Thanks to the cooling market for home sales and the booming market for rentals, experts think that it might be a great time to invest in real estate. They generally anticipate home sales to continue to wane and prices to continue to fall, which means that investors looking to pick up rental properties may have an advantage.

Anti-discrimination laws and your Arizona business

If you're a small business owner in Tempe -- or many other places in Arizona -- you need to be conscious of the local laws in place designed to stop discrimination against people on the basis of their sexual orientation, gender expression or gender identity.

Tempe has had an anti-discrimination ordinance in place since 2014 that provides such protections. Ordinances like the one in Tempe have been challenged in numerous states, including Arizona, by some business owners.

Arizona house hunters beware: Bad flips could cost you

Could that great house deal in Phoenix or elsewhere in Arizona be hiding some ugly secrets?

Maybe so -- particularly if the house was recently purchased at auction and "flipped" by renovators. While many renovators who make their living flipping houses legitimately work to correct structural problems, plumbing issues, bad wiring and any other major issues they find, some renovators focus only on cosmetic improvements to make a quick sale. That can leave buyers suffering once they find out that there's a lot of expensive problems with their new homes.

What is 'fair use' of copyrighted material?

Sometimes it's okay to use someone else's copyrighted material for your own purposes. "Fair use" is the unlicensed use or copying of someone else's original work without their permission. As long as your use of the material can be considered fair use, it isn't a violation of copyright law -- nor subject to penalties for infringement.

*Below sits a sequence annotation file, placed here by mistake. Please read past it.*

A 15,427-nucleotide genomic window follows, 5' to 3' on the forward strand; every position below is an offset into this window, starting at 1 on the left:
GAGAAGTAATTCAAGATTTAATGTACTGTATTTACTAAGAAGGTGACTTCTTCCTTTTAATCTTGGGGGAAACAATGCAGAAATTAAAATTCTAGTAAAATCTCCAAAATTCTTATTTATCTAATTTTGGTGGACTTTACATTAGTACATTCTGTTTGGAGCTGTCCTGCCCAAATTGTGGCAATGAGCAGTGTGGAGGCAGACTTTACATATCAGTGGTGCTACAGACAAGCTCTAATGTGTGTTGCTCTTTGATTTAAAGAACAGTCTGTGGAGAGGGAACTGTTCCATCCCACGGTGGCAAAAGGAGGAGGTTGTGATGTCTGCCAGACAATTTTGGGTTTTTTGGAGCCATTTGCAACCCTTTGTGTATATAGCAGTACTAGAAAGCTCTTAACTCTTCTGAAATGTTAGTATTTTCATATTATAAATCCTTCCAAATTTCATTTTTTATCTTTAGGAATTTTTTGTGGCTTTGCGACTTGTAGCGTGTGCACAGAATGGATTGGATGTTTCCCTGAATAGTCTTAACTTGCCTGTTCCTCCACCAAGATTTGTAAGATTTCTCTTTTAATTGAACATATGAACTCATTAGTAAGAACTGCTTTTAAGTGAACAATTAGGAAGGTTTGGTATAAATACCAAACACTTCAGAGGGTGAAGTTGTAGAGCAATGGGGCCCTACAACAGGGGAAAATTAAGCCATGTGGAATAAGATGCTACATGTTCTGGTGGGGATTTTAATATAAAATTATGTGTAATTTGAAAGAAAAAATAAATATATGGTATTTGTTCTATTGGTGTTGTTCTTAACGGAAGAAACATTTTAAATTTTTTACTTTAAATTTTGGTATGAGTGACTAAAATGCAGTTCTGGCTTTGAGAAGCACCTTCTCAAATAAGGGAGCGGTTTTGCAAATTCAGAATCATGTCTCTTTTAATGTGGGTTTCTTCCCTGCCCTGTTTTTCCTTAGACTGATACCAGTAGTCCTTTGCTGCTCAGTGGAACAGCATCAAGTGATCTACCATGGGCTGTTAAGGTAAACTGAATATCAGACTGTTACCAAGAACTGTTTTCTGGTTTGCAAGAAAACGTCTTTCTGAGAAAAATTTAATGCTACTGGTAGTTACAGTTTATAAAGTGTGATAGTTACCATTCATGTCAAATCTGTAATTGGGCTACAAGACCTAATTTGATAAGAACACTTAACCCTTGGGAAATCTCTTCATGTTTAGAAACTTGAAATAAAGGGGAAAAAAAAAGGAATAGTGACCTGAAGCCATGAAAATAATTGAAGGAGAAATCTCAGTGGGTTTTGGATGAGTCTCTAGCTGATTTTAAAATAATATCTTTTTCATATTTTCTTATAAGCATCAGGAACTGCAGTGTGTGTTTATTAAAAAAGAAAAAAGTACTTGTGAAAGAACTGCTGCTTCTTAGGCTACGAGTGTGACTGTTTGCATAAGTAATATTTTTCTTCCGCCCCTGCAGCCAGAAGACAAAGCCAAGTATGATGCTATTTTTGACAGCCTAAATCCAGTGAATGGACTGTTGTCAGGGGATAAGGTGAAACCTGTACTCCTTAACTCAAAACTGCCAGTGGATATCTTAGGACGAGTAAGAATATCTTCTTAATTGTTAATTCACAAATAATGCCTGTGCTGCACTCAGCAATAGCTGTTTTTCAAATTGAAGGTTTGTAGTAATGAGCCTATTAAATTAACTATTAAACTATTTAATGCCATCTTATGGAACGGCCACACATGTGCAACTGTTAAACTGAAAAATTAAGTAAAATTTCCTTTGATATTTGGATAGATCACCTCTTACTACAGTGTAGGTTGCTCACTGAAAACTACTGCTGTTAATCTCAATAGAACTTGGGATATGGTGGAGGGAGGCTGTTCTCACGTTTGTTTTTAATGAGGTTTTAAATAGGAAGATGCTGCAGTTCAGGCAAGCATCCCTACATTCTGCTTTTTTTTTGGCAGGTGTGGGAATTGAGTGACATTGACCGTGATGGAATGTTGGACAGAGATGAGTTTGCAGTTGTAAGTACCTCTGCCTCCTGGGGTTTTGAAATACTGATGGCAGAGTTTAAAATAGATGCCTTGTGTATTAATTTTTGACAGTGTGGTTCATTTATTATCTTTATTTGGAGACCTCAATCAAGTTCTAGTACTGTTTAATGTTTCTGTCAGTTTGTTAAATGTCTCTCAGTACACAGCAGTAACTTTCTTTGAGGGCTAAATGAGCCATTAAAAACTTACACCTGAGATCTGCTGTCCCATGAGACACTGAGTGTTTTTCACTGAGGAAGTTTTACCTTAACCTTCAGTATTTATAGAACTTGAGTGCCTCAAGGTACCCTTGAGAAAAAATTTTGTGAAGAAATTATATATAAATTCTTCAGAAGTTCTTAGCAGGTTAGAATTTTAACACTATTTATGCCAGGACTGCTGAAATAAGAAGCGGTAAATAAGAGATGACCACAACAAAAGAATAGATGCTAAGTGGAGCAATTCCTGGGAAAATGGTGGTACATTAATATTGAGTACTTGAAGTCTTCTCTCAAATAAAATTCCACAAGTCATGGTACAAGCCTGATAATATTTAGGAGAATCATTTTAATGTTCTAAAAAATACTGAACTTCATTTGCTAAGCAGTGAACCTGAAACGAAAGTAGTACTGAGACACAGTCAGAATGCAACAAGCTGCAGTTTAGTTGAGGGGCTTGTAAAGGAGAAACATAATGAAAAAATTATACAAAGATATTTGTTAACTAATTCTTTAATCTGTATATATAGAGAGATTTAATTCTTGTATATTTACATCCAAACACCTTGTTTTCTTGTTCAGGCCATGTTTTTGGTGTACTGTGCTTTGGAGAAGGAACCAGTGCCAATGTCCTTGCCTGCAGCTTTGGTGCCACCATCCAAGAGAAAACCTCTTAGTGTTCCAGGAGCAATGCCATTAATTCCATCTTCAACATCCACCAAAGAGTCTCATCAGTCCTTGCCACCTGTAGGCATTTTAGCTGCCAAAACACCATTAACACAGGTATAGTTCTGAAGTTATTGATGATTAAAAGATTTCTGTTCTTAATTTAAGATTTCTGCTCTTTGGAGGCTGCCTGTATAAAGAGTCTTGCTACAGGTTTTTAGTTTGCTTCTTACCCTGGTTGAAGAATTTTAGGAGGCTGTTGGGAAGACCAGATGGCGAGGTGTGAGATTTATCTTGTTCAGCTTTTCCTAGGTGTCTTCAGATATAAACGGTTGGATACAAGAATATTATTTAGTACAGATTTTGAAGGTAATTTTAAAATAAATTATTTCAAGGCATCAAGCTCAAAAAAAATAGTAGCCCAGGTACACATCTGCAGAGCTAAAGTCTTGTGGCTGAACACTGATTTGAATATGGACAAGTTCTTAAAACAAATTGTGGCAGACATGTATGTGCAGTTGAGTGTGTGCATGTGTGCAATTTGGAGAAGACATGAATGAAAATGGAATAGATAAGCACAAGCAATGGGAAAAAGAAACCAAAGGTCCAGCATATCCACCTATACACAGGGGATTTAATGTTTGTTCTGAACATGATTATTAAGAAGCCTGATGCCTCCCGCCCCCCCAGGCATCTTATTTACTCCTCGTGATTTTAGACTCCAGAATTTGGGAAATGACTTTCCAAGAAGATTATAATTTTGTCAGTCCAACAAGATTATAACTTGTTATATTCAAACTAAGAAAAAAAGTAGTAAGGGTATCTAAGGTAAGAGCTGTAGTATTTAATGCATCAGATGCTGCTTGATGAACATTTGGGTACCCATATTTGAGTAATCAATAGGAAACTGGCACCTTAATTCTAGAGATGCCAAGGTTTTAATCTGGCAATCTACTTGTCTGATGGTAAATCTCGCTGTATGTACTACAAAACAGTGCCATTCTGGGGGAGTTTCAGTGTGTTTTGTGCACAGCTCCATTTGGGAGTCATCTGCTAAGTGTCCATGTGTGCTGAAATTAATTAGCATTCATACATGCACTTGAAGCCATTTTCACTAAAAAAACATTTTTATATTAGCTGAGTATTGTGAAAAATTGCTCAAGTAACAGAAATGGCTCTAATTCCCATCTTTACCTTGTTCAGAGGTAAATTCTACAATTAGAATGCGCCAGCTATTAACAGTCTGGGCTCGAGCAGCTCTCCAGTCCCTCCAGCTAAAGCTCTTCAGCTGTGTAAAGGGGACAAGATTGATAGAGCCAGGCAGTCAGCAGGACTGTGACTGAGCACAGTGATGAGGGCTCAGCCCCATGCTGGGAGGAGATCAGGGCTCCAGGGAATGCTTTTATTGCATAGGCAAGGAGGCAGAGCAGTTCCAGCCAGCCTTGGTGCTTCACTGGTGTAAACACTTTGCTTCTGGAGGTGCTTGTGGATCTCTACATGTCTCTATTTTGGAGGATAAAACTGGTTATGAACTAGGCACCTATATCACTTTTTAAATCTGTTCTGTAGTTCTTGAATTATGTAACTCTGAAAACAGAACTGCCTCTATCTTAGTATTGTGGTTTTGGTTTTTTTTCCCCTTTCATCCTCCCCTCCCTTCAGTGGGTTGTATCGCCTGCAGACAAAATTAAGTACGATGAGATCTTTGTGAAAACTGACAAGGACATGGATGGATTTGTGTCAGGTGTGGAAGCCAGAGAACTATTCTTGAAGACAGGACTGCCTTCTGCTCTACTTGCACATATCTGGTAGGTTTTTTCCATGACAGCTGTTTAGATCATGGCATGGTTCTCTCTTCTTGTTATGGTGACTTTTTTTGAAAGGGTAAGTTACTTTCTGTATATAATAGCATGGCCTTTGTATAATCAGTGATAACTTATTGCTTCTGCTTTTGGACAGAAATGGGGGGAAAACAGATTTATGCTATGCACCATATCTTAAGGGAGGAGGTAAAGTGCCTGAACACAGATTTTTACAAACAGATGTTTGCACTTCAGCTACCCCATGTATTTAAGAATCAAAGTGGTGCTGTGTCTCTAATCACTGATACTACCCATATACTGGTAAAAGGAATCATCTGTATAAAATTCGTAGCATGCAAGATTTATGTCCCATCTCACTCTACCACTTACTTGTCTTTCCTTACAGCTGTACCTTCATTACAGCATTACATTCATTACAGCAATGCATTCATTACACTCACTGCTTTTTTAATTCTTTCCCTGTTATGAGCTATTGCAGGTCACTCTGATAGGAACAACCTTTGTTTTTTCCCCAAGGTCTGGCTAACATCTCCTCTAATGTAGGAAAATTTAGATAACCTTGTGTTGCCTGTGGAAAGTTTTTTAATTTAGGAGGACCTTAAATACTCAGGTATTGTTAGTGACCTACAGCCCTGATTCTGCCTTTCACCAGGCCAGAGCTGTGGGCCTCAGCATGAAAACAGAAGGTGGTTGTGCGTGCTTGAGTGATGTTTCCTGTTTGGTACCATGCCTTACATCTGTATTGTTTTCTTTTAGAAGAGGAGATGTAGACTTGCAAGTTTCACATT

What does that mean, exactly?

Adding to your small business team

It may have seemed like a dream that was a lot farther away when you were starting your business, but it has become clear that it’s time to expand. The profits seem stable enough to bring another person on board, and there is more work than you can comfortably accomplish alone.

Bringing on a new employee is something that can make your life easier, but also comes with a significant amount of stress. There is a certain sense of nervousness when someone new will be relying on a business that, not so long ago, was just an idea in your head.

Tenant rights and service animals: What you should know

Under the Americans with Disabilities Act (ADA), tenants with disabilities have a right to have a service animal -- even if animals aren't normally permitted in the lease.

However, tenants need to understand the limitations on the law and exactly what rights they do -- and don't -- have.

Arizona couple loses $12 million lawsuit to Nintendo

Don't start a business that makes money off of another company's intellectual property rights -- even if the property is old and you don't think the company is going to do anything with it.

That may be the primary lesson behind a lawsuit between gaming giant Nintendo and an Arizona couple who hosted pirated read-only versions of the company's old games and provided users with the emulator tools to play their favorites from decades ago. Many of the games, including favorites like Mario Kart 65 and Pokemon Yellow, are no longer accessible through ordinary means.